Saturday, 28 April 2018

Function Overloading in C++ with example program

Function Overloading in C++: In some programming languages, function overloading or method overloading is the ability to create multiple methods of the same name with different implementations in the same scope. Such implementations are more useful to do different task with same function.

Using the concept of function overloading; we can design a family of functions with one function name but with different argument lists. The function would perform different operations depending on the argument list in the function call. The correct function to be invoked is determined by checking the number of the arguments but not on the function type.

For example, consider the following c++ program where the function add() is overloaded.

int add(int, int);
int add(int,int,int);
double add(double, double);
int main()
return 0;
int add(int a, int b)
int add(int a, int b, int c)
double add( double x, double y)

How overloaded function are executed?

         A function call first matches the prototype having the same number and type of arguments and then calls the appropriate function for execution. A best match must be unique. It not matched arguments list is found, it tries to perform type conversion otherwise it generate an error message.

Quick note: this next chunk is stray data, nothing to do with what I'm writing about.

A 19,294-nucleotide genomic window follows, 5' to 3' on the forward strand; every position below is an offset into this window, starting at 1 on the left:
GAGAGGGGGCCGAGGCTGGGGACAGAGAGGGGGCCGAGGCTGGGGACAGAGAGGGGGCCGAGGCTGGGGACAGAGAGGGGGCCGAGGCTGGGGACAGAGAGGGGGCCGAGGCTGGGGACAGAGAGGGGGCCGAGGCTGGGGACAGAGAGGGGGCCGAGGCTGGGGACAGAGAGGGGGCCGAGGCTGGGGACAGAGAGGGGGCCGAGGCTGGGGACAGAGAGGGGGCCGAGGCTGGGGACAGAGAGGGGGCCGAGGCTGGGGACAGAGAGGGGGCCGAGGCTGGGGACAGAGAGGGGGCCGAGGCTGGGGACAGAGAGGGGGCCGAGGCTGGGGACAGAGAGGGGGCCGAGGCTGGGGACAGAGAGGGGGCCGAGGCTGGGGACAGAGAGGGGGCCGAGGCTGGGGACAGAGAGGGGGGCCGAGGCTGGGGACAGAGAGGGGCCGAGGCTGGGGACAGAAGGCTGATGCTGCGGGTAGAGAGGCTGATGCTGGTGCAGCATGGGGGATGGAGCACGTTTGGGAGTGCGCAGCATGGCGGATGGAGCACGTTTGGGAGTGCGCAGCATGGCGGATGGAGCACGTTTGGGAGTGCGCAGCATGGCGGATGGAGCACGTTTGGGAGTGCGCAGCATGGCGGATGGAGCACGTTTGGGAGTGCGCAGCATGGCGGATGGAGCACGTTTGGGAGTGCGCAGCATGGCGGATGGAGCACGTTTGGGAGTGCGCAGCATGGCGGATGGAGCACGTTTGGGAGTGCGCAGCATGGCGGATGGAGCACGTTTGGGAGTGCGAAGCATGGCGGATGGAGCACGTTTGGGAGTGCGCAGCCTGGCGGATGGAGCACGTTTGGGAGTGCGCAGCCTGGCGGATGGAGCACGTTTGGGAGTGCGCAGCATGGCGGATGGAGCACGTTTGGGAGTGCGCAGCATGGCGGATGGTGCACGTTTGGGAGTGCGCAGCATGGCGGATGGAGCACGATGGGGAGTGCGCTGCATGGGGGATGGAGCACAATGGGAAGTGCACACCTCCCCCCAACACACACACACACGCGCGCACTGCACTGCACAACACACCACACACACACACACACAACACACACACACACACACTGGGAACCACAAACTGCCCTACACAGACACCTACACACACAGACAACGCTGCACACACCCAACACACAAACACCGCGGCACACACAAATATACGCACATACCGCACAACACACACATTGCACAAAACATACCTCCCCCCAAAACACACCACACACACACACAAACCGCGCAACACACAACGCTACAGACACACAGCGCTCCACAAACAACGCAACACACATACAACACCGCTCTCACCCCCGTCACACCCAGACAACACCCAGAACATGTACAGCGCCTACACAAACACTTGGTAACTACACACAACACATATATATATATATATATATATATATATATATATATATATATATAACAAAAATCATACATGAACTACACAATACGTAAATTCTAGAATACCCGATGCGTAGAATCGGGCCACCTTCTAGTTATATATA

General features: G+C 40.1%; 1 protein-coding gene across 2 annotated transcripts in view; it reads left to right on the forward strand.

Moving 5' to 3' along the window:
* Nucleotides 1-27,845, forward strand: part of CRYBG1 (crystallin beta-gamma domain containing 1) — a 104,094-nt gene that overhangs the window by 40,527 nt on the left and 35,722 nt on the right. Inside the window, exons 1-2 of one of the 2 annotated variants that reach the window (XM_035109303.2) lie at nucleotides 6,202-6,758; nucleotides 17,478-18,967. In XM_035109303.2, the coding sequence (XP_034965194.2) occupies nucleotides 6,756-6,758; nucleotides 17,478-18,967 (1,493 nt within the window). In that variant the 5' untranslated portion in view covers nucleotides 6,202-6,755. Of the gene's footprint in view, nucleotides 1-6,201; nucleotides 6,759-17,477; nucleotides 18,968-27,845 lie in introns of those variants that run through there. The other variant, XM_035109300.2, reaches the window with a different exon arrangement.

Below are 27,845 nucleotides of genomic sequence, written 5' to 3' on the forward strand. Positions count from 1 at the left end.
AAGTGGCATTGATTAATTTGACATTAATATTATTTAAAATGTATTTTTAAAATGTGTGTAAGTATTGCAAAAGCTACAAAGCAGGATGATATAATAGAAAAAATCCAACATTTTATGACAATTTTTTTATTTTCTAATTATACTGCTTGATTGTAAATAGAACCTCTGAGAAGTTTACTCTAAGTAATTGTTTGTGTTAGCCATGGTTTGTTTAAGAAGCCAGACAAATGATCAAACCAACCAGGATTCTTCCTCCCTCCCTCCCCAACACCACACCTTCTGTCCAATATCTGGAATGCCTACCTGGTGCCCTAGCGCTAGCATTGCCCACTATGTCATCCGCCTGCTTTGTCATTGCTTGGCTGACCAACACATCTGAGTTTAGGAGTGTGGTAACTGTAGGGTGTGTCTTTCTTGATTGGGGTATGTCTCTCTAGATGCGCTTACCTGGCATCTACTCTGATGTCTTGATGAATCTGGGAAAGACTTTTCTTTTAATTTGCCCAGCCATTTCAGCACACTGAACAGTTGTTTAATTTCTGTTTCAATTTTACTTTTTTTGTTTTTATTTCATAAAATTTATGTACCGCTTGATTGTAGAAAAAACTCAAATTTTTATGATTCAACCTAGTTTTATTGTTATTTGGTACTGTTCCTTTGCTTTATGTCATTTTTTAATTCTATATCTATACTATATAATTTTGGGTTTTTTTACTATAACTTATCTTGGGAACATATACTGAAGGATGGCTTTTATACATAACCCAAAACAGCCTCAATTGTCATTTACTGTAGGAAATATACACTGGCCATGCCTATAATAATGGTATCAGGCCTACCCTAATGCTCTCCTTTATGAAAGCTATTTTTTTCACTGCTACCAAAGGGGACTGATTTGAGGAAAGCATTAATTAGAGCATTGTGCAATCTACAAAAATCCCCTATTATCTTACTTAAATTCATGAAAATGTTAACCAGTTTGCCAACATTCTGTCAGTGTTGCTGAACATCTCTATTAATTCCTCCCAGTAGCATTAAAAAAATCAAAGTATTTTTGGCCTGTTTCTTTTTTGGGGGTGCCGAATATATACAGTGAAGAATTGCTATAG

Overloading Considerations

Function Declaration ElementUsed for Overloading?
Function return typeNo
Number of argumentsYes
Type of argumentsYes
Presence or absence of ellipsisYes
Use of typedef namesNo
Unspecified array boundsNo
const or volatile (see below)Yes 

Although functions can be distinguished on the basis of return type, they cannot be overloaded on this basis. Const or volatile are only used as a basis for overloading if they are used in a class to apply to the this pointer for the class, not the function's return type. In other words, overloading applies only if the const or volatile keyword follows the function's argument list in the declaration.


2. OOPs with C++ E Balagurusamy 


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